The CFCB’s chief investigator Yves Leterme has insisted since January that City face ‘the heaviest punishment’, which taken to its extreme suggests that Pep Guardiola’s side could be refused entry to to the Champions League.
CFCB chief investigator Yves Leterme (right) insists that the club will face heavy punishment
Champions League ban sounds severe… is that likely?
It’s almost certain. City may be one of the most recognisable clubs on the planet right now but UEFA know they must throw the book at them to give FFP the credence they believe it merits.
They haven’t been afraid to ban well-supported clubs from UEFA competition in the past – Turkish giants Galatasaray were handed a two-year ban in March 2016 for failing to hold up their end of a break-even agreement with the CFCB.
In fact, as City’s deal with Eithad was signed in 2015, UEFA may see it as a breach of their 2014 FFP agreement, which they exited in 2017.
If UEFA have proof they have been duped, then historically the system doesn’t bode well for repeat offenders.
City have adamantly denied the allegations and said the emails were hacked or stolen and their contents taken out of context.
There is a good chance that UEFA will ban City from competing in the Champions League
Can City do anything about this?
Well they’re certainly trying. As mentioned earlier, City managed to negotiate an agreement in 2014 with the CFCB, but it’s highly unlikely either side will want to deal with the other in those terms now.
The club remain adamant that they have done nothing wrong, regularly attacking the FFP process during their investigation, releasing a statement last month maintaining that the accusations are ‘entirely false’.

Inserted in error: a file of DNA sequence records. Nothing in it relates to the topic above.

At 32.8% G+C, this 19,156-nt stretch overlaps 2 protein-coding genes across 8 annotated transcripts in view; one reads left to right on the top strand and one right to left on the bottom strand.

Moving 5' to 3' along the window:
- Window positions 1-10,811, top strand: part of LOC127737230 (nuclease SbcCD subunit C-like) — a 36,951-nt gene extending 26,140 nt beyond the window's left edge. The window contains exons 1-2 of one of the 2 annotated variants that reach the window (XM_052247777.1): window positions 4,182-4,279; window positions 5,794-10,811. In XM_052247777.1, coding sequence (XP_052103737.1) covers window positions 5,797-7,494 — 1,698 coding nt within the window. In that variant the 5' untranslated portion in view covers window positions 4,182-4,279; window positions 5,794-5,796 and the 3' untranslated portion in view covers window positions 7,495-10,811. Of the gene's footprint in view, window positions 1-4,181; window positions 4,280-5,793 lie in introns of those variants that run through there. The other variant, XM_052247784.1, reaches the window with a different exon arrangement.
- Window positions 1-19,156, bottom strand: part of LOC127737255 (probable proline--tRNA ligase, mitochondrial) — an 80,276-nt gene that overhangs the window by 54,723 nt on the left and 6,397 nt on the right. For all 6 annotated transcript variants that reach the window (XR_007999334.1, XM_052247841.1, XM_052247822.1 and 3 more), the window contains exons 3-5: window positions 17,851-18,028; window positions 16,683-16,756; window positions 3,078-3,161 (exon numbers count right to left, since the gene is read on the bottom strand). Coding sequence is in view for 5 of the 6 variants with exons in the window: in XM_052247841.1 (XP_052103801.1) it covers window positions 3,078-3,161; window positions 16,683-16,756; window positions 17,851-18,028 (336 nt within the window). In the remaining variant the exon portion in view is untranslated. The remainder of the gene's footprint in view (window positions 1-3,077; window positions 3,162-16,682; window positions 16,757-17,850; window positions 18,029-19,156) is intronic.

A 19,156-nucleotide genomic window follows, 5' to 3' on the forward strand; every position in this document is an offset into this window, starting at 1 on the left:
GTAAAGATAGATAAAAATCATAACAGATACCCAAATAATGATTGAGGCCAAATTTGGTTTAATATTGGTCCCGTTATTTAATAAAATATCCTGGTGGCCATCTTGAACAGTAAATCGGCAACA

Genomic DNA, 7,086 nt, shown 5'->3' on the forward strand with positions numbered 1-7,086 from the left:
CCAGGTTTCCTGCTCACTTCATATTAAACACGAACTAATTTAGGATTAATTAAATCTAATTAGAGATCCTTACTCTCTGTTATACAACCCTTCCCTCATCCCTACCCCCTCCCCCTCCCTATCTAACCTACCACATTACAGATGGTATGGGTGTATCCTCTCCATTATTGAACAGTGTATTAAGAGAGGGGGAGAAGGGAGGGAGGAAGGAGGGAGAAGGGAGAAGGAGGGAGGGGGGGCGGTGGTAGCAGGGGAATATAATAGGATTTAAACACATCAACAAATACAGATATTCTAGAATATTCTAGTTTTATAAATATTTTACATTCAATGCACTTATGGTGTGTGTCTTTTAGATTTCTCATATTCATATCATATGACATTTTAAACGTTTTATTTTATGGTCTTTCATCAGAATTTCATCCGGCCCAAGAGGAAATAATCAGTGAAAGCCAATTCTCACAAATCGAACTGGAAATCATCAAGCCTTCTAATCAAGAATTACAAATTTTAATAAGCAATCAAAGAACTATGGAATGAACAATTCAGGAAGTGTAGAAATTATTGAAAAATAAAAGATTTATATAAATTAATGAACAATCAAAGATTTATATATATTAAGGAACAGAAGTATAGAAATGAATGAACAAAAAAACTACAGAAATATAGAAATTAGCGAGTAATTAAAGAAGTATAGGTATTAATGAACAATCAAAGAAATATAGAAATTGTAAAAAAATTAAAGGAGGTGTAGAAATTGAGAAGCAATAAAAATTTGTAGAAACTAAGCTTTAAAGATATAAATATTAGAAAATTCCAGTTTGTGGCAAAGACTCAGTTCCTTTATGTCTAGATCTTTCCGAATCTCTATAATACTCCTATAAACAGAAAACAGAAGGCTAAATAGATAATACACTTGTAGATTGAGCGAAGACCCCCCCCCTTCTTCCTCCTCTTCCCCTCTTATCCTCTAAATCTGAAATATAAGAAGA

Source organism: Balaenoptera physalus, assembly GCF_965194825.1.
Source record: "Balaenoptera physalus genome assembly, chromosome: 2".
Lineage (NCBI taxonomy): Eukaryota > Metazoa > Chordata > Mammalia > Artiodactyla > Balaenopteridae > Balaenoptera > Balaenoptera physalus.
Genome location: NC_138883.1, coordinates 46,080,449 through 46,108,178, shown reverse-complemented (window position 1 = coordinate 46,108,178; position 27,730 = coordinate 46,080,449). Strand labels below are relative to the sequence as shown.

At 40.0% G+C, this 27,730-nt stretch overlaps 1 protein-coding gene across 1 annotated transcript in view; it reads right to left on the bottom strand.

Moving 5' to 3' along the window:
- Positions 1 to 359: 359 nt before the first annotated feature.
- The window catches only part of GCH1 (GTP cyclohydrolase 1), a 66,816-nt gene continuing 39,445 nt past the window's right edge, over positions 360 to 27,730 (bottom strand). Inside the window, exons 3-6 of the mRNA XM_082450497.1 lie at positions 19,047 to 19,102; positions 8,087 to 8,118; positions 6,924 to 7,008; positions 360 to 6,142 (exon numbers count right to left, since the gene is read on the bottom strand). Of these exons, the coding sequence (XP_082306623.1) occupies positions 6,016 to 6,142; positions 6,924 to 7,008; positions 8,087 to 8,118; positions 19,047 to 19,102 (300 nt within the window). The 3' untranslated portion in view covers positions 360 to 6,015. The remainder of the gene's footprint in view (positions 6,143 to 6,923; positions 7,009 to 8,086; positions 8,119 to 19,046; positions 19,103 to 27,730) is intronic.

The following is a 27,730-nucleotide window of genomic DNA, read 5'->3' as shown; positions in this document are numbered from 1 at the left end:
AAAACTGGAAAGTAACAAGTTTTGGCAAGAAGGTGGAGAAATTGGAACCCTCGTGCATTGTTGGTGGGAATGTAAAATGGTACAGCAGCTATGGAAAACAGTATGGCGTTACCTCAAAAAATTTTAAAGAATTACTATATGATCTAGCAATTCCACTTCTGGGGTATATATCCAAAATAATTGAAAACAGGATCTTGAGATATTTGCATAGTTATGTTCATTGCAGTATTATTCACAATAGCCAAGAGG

In an attempt to head off the CFCB judgement, they have appealed to the Court of Arbitration for Sport (CAS) to have the case thrown out.
That appeal was made earlier this month, but it won’t stop UEFA’s decision being handed down.
That being said, no ban will be implemented until the end of any appeals process. These can be long and drawn out so prepare for this saga to rumble on.
So what happens if they do get chucked out?
Well then it’s good news for at least one of their Premier League rivals.
Due to the lengthy appeals process the likelihood is that any suspension from the competition will see City booted out for the 2020-2021 season.
If City can’t take up their the spot, the next best-placed team in the Premier League would take it.
Given City’s recent dominance in the top-flight that makes it reasonable to assume that fifth place will secure a Champions League spot for that season – a lifeline for the likes of Manchester United and Arsenal who finished fifth and sixth this year.
As a result, an extra Europa League spot would also open up, too.
It is all still a big if however. In May, it was expected that City’s sentencing was merely ‘days’ away, but we’re a month beyond that now.
With City already involving CAS, this messy situation is set to play out long beyond this summer.
If the Premier League champions are banned, it would be a boost for the likes of Arsenal